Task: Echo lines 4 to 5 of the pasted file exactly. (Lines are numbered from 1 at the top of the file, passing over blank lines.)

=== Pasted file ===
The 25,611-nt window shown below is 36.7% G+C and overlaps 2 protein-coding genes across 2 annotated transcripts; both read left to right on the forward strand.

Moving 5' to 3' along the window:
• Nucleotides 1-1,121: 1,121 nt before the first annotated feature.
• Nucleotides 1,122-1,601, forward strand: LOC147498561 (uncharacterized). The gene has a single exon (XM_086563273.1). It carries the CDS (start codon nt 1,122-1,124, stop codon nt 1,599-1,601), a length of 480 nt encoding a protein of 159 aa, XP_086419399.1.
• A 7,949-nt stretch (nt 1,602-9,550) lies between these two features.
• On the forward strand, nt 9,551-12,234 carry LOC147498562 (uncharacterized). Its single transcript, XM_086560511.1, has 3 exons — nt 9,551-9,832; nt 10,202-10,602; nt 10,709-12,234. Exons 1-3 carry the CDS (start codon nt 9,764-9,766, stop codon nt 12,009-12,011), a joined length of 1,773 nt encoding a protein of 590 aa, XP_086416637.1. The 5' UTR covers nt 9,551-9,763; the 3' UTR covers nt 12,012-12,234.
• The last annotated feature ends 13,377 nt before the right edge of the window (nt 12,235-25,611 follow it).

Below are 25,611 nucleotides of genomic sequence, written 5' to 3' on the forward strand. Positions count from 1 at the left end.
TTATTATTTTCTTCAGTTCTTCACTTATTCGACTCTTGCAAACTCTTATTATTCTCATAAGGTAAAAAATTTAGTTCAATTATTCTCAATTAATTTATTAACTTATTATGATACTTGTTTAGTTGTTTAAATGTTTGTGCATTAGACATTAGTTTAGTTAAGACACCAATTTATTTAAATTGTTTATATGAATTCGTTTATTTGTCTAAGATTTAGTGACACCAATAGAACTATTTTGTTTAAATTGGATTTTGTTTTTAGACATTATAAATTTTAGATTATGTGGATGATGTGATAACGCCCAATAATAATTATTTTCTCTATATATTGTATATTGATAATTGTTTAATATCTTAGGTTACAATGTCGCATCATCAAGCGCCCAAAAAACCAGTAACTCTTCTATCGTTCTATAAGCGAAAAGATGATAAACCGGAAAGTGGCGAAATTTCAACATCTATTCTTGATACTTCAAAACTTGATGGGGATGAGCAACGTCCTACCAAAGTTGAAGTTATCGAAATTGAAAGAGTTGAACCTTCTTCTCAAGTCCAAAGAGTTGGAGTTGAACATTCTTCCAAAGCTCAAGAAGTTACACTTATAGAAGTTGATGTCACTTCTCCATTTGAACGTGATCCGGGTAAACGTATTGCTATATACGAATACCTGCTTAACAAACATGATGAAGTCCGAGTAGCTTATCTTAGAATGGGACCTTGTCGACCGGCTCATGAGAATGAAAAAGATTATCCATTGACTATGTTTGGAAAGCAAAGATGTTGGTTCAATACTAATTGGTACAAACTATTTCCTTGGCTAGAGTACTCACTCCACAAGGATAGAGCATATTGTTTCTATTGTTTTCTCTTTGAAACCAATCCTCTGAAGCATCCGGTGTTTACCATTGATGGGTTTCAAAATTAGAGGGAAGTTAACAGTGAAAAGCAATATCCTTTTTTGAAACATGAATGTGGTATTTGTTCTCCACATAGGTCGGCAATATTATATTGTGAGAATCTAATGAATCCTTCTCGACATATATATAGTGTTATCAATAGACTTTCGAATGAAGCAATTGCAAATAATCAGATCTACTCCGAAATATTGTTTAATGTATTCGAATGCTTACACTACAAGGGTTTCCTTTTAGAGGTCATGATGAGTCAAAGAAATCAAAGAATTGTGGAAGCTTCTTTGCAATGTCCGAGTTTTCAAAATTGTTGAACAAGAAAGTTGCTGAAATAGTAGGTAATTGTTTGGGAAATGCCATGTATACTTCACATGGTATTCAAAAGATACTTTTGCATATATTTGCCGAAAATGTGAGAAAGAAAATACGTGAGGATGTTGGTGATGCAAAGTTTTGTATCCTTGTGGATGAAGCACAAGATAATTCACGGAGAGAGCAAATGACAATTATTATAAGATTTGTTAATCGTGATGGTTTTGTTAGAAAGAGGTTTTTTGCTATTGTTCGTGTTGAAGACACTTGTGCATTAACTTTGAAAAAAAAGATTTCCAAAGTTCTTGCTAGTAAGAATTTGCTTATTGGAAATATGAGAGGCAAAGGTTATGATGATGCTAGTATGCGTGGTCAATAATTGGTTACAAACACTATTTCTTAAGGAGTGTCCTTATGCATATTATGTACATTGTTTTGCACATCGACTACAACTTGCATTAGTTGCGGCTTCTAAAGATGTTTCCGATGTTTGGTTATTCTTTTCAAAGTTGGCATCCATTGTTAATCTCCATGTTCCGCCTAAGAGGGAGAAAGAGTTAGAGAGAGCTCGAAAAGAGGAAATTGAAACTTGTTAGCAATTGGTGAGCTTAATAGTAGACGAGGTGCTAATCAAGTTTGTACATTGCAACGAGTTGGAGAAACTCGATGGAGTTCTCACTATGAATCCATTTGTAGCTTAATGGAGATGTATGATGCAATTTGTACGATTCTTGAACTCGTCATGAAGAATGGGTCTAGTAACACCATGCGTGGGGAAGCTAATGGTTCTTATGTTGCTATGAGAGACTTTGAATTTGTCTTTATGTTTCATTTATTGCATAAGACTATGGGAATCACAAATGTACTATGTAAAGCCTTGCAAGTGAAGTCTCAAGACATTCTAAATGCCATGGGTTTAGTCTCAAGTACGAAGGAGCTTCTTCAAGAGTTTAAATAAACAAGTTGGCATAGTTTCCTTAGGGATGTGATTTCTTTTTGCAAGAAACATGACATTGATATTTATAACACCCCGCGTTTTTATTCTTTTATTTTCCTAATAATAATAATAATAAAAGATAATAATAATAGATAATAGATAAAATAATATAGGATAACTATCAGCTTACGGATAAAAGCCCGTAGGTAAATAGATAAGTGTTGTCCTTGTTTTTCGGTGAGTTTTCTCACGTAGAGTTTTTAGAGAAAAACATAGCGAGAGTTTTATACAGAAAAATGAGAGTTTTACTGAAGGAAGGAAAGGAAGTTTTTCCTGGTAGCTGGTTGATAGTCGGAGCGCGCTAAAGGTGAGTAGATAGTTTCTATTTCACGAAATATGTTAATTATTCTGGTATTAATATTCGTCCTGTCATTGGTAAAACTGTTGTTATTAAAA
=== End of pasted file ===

• Nucleotides 1,122-1,601, forward strand: LOC147498561 (uncharacterized). The gene has a single exon (XM_086563273.1). It carries the CDS (start codon nt 1,122-1,124, stop codon nt 1,599-1,601), a length of 480 nt encoding a protein of 159 aa, XP_086419399.1.
• A 7,949-nt stretch (nt 1,602-9,550) lies between these two features.